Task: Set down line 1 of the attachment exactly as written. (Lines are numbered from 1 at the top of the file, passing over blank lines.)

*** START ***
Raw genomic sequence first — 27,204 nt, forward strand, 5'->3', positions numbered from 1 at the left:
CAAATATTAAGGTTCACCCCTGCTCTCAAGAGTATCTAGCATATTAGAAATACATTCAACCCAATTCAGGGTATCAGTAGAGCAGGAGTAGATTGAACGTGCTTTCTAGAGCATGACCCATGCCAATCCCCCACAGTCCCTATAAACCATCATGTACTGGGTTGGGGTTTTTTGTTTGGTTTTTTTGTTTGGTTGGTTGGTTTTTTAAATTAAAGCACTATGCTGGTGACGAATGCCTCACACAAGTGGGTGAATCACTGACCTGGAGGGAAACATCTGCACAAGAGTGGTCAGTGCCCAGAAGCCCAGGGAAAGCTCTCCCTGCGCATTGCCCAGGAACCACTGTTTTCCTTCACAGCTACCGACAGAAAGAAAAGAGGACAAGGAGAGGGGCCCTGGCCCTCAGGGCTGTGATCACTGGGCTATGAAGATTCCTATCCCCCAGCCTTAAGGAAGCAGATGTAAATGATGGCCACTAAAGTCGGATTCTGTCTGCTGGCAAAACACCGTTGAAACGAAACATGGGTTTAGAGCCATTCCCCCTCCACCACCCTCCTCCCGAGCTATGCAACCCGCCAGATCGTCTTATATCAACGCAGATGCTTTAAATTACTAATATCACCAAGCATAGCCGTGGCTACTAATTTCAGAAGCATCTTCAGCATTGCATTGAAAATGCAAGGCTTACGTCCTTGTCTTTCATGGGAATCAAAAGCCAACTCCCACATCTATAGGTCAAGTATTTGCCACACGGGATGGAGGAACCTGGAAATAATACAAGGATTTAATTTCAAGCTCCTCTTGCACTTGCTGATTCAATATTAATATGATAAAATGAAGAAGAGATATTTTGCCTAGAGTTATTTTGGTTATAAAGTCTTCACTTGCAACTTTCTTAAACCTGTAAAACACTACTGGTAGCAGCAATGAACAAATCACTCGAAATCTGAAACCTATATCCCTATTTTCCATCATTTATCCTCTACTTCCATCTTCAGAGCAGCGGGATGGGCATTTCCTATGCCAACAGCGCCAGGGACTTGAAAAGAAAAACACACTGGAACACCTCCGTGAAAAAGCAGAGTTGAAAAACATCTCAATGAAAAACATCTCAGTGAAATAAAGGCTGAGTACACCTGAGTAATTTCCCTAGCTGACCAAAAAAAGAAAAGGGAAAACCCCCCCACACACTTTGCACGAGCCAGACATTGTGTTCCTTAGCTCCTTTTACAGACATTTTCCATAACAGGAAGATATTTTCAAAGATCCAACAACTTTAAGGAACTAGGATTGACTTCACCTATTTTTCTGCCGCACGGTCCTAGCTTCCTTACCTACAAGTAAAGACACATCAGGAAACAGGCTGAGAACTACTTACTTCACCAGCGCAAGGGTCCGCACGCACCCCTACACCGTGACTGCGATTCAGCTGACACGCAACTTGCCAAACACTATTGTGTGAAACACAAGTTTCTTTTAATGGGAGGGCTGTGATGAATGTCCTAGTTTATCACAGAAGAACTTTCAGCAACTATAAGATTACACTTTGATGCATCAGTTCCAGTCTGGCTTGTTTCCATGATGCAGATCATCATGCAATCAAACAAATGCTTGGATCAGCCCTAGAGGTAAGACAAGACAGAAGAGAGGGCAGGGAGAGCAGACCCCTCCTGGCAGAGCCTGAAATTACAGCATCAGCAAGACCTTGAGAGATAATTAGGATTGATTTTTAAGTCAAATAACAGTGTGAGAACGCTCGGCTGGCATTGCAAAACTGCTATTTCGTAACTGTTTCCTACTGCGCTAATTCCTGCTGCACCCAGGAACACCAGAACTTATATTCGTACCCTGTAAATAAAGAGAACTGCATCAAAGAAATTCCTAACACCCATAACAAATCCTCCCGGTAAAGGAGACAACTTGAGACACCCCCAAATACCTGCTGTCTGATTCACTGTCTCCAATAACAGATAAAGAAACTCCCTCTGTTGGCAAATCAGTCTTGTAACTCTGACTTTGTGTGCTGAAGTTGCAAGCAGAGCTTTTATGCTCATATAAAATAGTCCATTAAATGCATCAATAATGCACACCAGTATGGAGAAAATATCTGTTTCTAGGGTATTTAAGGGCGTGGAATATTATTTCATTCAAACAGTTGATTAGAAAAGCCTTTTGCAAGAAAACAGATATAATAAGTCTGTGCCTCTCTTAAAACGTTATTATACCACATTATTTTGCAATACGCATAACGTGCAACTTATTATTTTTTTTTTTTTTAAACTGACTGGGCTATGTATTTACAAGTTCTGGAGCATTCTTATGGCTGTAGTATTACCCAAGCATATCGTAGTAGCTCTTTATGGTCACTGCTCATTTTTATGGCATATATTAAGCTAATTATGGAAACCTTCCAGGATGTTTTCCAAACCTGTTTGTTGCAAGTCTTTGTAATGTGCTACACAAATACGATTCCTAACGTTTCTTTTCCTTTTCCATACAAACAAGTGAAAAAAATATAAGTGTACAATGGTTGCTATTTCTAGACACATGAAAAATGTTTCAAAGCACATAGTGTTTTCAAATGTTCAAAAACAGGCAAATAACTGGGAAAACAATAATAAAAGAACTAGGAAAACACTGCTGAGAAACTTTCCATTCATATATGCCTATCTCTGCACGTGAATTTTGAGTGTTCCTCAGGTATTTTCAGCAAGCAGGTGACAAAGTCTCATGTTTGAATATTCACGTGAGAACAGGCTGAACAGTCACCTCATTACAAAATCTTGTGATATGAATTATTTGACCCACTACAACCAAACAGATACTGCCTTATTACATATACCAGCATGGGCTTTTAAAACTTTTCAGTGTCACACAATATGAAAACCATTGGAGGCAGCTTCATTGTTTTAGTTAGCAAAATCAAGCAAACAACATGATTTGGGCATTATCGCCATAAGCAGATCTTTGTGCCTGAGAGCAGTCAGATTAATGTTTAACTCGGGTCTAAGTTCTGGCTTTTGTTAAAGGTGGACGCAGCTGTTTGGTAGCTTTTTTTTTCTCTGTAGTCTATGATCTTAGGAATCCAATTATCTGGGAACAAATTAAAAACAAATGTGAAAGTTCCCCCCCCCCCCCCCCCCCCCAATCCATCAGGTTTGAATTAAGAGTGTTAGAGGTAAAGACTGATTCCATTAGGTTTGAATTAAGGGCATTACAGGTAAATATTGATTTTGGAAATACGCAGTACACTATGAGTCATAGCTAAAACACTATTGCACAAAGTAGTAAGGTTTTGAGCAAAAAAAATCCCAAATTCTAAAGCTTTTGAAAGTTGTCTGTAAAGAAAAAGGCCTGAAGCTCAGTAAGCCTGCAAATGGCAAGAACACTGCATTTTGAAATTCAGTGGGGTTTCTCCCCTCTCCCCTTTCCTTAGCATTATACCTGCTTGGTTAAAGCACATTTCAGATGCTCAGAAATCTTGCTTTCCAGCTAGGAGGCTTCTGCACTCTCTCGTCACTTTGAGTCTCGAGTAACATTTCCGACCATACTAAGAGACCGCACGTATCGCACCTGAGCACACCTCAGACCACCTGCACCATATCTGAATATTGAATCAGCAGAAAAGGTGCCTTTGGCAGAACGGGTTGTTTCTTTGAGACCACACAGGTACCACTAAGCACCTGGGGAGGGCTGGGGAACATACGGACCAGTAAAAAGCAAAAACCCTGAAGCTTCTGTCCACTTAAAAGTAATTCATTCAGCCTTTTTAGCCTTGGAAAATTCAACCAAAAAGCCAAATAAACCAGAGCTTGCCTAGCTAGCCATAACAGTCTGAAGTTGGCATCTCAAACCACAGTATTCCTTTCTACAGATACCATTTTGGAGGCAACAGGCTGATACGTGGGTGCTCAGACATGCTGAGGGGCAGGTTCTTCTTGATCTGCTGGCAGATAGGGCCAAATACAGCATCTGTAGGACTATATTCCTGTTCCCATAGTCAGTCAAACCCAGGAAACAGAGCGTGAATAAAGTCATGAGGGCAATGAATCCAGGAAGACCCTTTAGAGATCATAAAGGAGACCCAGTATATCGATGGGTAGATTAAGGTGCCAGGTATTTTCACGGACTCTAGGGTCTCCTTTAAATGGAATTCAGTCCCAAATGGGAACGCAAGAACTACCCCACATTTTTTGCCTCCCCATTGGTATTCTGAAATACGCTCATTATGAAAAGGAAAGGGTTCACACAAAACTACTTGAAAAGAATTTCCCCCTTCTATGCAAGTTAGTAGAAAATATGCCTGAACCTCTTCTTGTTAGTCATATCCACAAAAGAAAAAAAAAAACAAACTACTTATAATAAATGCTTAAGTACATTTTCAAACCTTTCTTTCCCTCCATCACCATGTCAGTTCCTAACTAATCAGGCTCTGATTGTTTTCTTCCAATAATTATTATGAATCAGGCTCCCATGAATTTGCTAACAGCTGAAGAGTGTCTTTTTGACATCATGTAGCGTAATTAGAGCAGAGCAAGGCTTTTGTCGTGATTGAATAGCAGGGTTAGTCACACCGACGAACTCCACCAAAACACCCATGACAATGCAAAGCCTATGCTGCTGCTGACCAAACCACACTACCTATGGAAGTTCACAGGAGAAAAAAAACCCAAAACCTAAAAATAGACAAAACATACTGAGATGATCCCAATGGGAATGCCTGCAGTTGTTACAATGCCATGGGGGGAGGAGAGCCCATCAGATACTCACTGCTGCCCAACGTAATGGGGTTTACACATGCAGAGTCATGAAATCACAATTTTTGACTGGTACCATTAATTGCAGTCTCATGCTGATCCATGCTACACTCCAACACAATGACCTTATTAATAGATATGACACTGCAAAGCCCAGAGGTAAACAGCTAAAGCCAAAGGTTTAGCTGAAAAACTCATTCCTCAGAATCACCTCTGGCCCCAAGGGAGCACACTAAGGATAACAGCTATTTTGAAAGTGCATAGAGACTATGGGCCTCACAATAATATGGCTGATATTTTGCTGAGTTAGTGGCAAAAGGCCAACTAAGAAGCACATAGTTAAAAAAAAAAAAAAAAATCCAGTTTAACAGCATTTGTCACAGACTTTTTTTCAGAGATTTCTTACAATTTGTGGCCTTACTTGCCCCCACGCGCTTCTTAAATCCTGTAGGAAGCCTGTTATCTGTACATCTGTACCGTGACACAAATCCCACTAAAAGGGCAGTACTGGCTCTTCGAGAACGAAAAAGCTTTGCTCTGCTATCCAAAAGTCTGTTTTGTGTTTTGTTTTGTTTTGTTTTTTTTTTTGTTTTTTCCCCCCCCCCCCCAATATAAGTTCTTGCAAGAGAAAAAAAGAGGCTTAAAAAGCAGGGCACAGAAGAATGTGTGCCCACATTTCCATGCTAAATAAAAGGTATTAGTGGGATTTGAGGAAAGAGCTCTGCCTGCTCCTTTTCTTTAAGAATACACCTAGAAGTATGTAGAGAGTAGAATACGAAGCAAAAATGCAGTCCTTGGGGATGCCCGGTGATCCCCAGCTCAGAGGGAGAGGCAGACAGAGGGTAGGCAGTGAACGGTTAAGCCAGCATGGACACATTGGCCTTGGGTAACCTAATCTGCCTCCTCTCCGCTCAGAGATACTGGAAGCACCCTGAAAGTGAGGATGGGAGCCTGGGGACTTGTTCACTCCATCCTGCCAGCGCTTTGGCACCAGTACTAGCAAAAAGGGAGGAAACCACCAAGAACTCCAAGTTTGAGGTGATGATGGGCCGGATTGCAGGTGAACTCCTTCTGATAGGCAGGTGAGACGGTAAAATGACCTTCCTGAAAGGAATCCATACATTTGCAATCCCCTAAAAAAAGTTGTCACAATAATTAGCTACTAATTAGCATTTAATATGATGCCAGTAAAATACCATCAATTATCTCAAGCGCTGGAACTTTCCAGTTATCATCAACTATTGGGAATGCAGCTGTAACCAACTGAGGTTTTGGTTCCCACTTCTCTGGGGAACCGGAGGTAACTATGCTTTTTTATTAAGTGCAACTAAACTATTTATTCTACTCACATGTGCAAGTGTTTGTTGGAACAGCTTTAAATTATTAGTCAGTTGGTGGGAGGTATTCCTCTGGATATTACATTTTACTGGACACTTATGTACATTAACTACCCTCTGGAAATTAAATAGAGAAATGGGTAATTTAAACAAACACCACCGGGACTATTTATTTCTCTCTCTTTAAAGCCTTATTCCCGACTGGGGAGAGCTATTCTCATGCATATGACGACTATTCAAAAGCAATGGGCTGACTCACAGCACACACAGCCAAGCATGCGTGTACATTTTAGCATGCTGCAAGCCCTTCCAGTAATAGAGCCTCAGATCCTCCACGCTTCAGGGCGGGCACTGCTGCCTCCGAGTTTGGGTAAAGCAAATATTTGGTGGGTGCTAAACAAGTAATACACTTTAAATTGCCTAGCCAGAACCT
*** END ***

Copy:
Raw genomic sequence first — 27,204 nt, forward strand, 5'->3', positions numbered from 1 at the left: